From The Standard, Volume 3, 2009, courtesy of Sappi North America.
Anilox Coating Process • A hard roller made of steel or aluminium coated with industrial ceramic is etched on the surface with a predetermined number of cells that act as carriers of exact quantities of coating to the printing plate. During the printing process, the anilox roller is immersed in coating, then a sharp “doctor blade” scrapes excess coating off the surface, leaving an exactly measured amount in each cell. The roller then makes contact with the flexographic printing plate, which transfers the coating onto paper. Anilox is used for special UV and aqueous coating applications, including pearlescent, metallics, and spot coating. (Editor’s note: Anilox coating may also be used with inline coating units on offset and other, non-flexographic presses, particularly in packaging applications.)
Aqueous Coating • Aqueous is a fast-drying, water-based protective coating that can be applied inline on press from a coating tower. It is particularly noted for providing excellent smudge resistance. It also does not yellow with age. Aqueous coating comes in gloss, satin, dull, and many custom finishes (pearlescent, metallics, touch coatings). It can be flooded onto the entire sheet or spot coated.
BCM per Square Inch • BCM stands for “billion cubic microns,” which is the volume measurement for each pocket, or cell, on an anilox roller. BCM expresses the amount of ink or solids that each cell holds. In commercial printing, BCMs per square inch typically range from 9 to 40 BCMs.
Coatings • Press coatings (aqueous or UV) are applied to protect the printed sheet from fingerprinting, scratches, and smudges, as well as exposure to moisture and temperature extremes. They are also better than varnish at protecting against long-term fading. Choice of coating finish can improve the look of the printed piece and can be used as a technique to achieve different visual effects.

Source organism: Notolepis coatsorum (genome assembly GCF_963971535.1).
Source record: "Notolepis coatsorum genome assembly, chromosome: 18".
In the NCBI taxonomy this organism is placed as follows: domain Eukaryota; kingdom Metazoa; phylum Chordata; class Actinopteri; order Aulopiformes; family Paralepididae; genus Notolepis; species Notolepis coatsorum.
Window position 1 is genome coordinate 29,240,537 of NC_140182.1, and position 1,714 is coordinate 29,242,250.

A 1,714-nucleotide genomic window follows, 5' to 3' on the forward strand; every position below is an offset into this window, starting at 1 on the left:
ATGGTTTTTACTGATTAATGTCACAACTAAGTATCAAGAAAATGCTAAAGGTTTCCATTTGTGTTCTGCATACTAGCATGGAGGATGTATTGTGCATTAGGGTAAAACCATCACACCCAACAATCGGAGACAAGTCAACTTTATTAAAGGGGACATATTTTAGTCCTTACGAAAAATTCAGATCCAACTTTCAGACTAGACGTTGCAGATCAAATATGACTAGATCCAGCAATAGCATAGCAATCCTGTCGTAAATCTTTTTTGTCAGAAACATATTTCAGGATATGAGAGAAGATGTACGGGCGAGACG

Color Shift • In four-color printing, image colors change to some degree depending on ink densities, dot gain, paper choice, and coating finish. Generally speaking, a gloss-finish coating tends to result in more saturated colors, particularly intensifying blacks and darker shades. Satin coating tends to be the most color neutral. Dull coating tends to minimize the contrast between darks and lights, resulting in a softer look.
Cyrel® Plate • This is the photopolymer plate used in the flexographic printing process. It develops thermally, without any need for solvents or drying time, and is suitable for fine screen, line, and solids work. Spot aqueous and UV coatings require the use of a Cyrel plate or peelable coating blanket. (Editor’s note: Cyrel plates may also be used with inline coating units on offset or other non-flexographic presses.)
Dry Trap • Printing over dry ink, as opposed to wet trap. This requires the printed piece to go through the press a second time. It offers more creative flexibility and greater ink/coating holdout, but costs more and takes more time than inline processes.
Dull Finish • Dull varnish and coatings do not add sheen to the printed sheet. Their non-glare surface is known for enhancing readability.